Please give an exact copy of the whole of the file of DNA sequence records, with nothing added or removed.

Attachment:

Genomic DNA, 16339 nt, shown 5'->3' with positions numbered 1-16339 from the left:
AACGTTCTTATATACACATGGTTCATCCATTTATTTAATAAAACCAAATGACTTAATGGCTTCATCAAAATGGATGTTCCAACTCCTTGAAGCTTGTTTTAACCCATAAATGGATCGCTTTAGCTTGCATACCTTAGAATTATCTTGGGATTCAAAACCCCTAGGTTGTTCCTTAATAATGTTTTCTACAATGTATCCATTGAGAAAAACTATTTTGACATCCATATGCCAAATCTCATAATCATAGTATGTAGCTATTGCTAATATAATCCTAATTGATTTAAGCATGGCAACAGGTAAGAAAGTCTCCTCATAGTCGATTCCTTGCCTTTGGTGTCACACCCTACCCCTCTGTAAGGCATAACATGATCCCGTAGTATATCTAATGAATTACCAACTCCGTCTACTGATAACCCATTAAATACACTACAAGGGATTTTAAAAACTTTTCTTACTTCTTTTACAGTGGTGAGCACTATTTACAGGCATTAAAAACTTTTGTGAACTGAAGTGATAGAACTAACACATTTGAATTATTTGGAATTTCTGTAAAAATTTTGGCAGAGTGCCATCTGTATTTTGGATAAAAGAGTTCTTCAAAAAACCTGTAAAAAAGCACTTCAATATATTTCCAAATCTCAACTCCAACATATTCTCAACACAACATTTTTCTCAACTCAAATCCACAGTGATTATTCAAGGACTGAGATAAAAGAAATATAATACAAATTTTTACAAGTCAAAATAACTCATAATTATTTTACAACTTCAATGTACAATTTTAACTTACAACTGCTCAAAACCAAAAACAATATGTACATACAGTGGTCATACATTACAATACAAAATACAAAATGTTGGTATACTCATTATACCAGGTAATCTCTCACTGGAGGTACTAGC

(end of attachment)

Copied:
Genomic DNA, 16339 nt, shown 5'->3' with positions numbered 1-16339 from the left:
AACGTTCTTATATACACATGGTTCATCCATTTATTTAATAAAACCAAATGACTTAATGGCTTCATCAAAATGGATGTTCCAACTCCTTGAAGCTTGTTTTAACCCATAAATGGATCGCTTTAGCTTGCATACCTTAGAATTATCTTGGGATTCAAAACCCCTAGGTTGTTCCTTAATAATGTTTTCTACAATGTATCCATTGAGAAAAACTATTTTGACATCCATATGCCAAATCTCATAATCATAGTATGTAGCTATTGCTAATATAATCCTAATTGATTTAAGCATGGCAACAGGTAAGAAAGTCTCCTCATAGTCGATTCCTTGCCTTTGGTGTCACACCCTACCCCTCTGTAAGGCATAACATGATCCCGTAGTATATCTAATGAATTACCAACTCCGTCTACTGATAACCCATTAAATACACTACAAGGGATTTTAAAAACTTTTCTTACTTCTTTTACAGTGGTGAGCACTATTTACAGGCATTAAAAACTTTTGTGAACTGAAGTGATAGAACTAACACATTTGAATTATTTGGAATTTCTGTAAAAATTTTGGCAGAGTGCCATCTGTATTTTGGATAAAAGAGTTCTTCAAAAAACCTGTAAAAAAGCACTTCAATATATTTCCAAATCTCAACTCCAACATATTCTCAACACAACATTTTTCTCAACTCAAATCCACAGTGATTATTCAAGGACTGAGATAAAAGAAATATAATACAAATTTTTACAAGTCAAAATAACTCATAATTATTTTACAACTTCAATGTACAATTTTAACTTACAACTGCTCAAAACCAAAAACAATATGTACATACAGTGGTCATACATTACAATACAAAATACAAAATGTTGGTATACTCATTATACCAGGTAATCTCTCACTGGAGGTACTAGC